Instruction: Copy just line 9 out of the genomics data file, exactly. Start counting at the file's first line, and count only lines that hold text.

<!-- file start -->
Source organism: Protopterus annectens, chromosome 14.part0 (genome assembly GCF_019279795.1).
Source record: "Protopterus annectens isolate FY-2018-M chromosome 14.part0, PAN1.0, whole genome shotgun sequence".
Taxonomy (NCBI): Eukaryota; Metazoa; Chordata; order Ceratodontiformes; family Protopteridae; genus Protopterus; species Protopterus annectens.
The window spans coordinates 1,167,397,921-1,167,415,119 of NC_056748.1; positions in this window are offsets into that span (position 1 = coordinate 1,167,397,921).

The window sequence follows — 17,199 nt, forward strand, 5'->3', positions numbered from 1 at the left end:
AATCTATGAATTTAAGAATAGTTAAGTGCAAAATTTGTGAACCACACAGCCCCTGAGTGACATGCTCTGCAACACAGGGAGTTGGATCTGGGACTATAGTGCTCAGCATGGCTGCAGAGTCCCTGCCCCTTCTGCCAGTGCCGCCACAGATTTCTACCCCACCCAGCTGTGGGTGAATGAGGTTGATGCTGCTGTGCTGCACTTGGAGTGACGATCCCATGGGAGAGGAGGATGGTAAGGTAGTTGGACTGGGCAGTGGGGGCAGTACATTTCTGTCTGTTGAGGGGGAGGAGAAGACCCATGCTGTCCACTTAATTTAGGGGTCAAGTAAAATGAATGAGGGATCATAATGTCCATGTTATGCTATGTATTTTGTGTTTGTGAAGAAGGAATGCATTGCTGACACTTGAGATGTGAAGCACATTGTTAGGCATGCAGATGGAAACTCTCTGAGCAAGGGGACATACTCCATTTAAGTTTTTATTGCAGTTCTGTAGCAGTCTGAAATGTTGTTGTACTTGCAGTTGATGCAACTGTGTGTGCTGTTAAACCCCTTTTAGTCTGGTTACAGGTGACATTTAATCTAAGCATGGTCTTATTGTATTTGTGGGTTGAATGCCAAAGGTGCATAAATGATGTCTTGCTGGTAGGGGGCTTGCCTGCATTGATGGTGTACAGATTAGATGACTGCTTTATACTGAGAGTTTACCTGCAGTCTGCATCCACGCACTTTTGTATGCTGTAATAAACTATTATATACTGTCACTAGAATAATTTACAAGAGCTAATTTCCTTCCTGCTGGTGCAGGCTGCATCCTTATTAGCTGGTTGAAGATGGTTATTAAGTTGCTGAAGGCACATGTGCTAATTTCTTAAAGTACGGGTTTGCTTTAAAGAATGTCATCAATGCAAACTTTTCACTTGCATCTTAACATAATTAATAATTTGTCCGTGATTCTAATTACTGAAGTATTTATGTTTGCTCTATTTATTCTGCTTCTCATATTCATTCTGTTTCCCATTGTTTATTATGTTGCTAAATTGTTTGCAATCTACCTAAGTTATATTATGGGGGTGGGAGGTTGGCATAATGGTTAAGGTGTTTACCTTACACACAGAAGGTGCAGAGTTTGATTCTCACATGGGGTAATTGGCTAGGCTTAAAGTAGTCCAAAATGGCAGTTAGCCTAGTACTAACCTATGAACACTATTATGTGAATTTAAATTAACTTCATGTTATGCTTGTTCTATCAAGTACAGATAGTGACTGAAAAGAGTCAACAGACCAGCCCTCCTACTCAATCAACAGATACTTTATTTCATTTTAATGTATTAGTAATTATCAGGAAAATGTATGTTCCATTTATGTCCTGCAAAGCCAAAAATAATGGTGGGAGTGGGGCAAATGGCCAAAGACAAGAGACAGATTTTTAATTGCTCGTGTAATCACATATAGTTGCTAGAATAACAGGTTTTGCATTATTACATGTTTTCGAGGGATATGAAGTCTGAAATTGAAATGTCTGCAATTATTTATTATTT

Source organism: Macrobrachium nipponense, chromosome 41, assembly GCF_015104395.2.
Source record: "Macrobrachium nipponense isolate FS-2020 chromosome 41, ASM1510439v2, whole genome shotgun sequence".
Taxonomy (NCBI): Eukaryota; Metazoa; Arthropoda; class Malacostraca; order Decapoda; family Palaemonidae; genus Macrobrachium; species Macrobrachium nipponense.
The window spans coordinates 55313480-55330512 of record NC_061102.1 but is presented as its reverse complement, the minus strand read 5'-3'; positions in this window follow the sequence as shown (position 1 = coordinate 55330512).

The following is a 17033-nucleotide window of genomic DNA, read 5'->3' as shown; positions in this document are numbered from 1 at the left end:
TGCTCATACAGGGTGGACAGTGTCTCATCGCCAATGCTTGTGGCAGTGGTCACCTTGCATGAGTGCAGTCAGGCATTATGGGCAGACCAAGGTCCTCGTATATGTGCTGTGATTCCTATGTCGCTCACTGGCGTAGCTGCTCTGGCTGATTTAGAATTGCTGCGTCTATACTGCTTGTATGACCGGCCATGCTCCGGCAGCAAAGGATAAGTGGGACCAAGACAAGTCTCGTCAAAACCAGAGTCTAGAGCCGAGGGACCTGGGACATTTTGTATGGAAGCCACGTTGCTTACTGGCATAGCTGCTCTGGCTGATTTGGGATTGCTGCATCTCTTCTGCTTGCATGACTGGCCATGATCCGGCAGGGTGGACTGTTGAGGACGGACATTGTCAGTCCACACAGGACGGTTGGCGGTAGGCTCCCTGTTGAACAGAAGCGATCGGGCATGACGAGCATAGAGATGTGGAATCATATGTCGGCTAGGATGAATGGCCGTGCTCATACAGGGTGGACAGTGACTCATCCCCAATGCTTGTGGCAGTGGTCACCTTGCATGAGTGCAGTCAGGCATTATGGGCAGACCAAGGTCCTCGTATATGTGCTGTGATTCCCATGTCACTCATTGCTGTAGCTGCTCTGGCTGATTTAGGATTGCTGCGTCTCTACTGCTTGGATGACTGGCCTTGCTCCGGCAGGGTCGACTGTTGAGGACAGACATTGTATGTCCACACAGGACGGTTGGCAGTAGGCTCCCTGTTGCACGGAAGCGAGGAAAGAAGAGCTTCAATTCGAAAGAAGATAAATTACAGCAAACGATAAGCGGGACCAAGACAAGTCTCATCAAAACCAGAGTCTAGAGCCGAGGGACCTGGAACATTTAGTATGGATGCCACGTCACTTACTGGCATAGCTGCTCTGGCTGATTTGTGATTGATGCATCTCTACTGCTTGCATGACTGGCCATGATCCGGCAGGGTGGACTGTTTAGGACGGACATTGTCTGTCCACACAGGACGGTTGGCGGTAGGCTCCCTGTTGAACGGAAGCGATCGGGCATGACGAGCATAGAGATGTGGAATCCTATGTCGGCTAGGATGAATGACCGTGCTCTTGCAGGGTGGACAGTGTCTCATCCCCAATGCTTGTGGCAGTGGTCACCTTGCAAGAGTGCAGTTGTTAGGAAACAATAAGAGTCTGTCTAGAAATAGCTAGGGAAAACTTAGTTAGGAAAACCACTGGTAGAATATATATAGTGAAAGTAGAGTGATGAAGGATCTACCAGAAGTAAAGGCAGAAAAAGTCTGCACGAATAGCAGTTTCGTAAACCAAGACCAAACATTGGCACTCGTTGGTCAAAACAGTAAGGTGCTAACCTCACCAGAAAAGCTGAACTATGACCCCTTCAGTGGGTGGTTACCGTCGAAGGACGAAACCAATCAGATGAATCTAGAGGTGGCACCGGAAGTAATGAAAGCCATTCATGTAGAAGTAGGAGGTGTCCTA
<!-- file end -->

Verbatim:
Taxonomy (NCBI): Eukaryota; Metazoa; Arthropoda; class Malacostraca; order Decapoda; family Palaemonidae; genus Macrobrachium; species Macrobrachium nipponense.